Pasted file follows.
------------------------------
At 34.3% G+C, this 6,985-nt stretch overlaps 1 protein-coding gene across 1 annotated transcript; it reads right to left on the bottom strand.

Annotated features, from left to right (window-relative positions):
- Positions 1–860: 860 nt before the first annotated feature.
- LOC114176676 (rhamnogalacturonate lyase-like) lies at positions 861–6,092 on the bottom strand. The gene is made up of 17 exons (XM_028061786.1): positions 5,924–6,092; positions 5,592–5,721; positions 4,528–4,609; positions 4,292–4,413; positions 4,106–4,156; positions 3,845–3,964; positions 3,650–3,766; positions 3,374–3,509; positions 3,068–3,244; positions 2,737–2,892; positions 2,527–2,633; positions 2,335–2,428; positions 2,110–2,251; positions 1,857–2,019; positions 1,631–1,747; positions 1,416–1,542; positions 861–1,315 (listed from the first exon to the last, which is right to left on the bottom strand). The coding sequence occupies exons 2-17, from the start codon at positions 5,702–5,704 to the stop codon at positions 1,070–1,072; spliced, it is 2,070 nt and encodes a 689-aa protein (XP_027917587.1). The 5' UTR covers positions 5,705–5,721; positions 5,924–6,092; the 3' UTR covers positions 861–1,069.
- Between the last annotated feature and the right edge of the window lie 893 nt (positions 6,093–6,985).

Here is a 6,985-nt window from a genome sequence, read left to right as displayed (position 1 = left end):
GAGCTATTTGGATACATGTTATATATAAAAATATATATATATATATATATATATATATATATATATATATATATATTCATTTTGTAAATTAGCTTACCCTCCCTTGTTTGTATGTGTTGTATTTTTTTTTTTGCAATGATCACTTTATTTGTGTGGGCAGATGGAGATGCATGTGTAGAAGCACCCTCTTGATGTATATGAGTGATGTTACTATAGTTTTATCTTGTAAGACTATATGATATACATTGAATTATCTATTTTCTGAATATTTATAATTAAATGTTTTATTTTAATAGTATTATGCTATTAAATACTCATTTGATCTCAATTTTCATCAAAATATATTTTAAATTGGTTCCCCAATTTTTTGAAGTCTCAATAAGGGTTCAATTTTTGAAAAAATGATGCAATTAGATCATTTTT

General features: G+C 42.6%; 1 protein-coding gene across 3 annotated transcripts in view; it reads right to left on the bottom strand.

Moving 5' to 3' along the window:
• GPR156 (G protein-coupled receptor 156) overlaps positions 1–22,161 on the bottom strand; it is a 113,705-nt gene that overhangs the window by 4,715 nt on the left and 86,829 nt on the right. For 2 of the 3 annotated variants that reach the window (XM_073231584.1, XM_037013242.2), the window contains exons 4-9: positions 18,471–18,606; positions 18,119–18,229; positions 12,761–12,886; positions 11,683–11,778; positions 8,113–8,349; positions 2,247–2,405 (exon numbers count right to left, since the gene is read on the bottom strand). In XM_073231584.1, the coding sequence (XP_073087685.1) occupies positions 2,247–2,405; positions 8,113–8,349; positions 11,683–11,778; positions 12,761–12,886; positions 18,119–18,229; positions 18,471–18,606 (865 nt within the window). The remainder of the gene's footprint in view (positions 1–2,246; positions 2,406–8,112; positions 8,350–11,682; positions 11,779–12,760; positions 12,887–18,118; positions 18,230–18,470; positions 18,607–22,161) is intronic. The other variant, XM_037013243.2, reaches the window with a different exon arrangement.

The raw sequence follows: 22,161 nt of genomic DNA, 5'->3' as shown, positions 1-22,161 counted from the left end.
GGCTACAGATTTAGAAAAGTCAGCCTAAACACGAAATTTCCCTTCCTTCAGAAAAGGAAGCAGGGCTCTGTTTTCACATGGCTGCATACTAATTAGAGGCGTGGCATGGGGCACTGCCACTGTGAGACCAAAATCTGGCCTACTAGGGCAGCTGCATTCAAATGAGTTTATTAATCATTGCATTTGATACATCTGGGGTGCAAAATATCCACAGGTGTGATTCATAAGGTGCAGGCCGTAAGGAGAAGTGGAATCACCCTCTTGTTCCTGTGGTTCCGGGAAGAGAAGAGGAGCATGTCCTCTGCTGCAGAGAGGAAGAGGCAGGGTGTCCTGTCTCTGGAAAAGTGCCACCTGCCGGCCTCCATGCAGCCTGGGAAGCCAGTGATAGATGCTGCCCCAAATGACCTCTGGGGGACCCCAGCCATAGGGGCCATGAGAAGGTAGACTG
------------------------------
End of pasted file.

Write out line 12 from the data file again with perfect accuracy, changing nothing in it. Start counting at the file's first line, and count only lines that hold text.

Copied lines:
GGCTACAGATTTAGAAAAGTCAGCCTAAACACGAAATTTCCCTTCCTTCAGAAAAGGAAGCAGGGCTCTGTTTTCACATGGCTGCATACTAATTAGAGGCGTGGCATGGGGCACTGCCACTGTGAGACCAAAATCTGGCCTACTAGGGCAGCTGCATTCAAATGAGTTTATTAATCATTGCATTTGATACATCTGGGGTGCAAAATATCCACAGGTGTGATTCATAAGGTGCAGGCCGTAAGGAGAAGTGGAATCACCCTCTTGTTCCTGTGGTTCCGGGAAGAGAAGAGGAGCATGTCCTCTGCTGCAGAGAGGAAGAGGCAGGGTGTCCTGTCTCTGGAAAAGTGCCACCTGCCGGCCTCCATGCAGCCTGGGAAGCCAGTGATAGATGCTGCCCCAAATGACCTCTGGGGGACCCCAGCCATAGGGGCCATGAGAAGGTAGACTG